We’ve seen some marketers get over anxious to “get the word out” so they purchase email lists, “scrape” email addresses from websites, or collect emails from their local Chamber of Commerce. Big mistake. None of those recipients specifically requested email marketing from you, so all you’ll get is a lot of spam reports. Resist the temptation. Email marketing is about ongoing relationships, not one-time blasts—take the time to build a good list.

6. Clean Your List, Avoid Headaches

If you already have a list of email subscribers that have opted-in over the last few years, but you just haven’t had time to contact them until now, be sure to clean your list first. Get rid of very old emails; any email address older than six months is likely to be dead. If you send to too many “dead” email accounts, you’ll look like a spammer to most ISPs, and you risk being blacklisted.

If you’re exporting contacts from Microsoft Outlook or similar, segment your “personal” and “business” contacts; and be sure to remove anything like “receipts@amazon.com” or any other email addresses that might have been added automatically.

If you’re creating your list from a company CRM, make sure you’re not accidentally including “prospect” or “target” lists from the sales department (i.e. people who didn’t opt-in for your emails, or who don’t even know you).

7. Get Your Privacy Policy In Order

This one usually only applies to really big companies or the healthcare industry. If you have a privacy policy, make sure your email marketing won’t conflict with it. Typical things to check for include open- and click-tracking, and how they are linked to personally identifiable information.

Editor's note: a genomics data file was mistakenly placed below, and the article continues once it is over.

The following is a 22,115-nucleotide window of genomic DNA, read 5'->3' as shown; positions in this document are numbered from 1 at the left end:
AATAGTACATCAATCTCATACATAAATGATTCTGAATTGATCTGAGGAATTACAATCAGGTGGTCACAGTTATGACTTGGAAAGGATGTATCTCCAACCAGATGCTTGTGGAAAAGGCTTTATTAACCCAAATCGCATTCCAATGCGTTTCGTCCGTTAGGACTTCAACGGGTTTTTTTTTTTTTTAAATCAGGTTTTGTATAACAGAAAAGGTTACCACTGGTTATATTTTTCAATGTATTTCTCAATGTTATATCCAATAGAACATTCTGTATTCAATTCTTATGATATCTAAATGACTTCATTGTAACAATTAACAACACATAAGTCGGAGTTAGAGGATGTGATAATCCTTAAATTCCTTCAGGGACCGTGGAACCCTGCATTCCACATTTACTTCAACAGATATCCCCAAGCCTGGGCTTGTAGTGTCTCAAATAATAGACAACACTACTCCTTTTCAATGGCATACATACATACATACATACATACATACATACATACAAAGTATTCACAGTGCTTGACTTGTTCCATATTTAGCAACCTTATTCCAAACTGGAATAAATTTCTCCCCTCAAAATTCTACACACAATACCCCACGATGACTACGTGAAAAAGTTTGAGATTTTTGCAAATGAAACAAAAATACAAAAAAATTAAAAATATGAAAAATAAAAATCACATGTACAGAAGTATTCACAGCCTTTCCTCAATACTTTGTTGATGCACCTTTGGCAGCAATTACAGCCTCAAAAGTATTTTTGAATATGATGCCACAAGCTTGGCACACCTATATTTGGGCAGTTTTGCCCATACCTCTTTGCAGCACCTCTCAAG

8. Think About The Entire Opt-In Experience

When people sign up for your email list, you have the opportunity to really make a good (or bad!) first impression on them. Consider the different touchpoints during the typical opt-in process, and how you can optimize them:

9. Test Your Work.

Setup as many different email accounts as you can: Gmail, Yahoo!, Hotmail, AOL, and any local ISP. Keep those accounts in their default state—don’t modify the spam filter settings, add your domain to the address book, or do anything that might bias it in your favor. Send test emails to those accounts to see if your email renders correctly, and if they pass through their spam filters. Yes, this can be a HUGE pain, especially if you’re sending regularly, but you really do have to do it.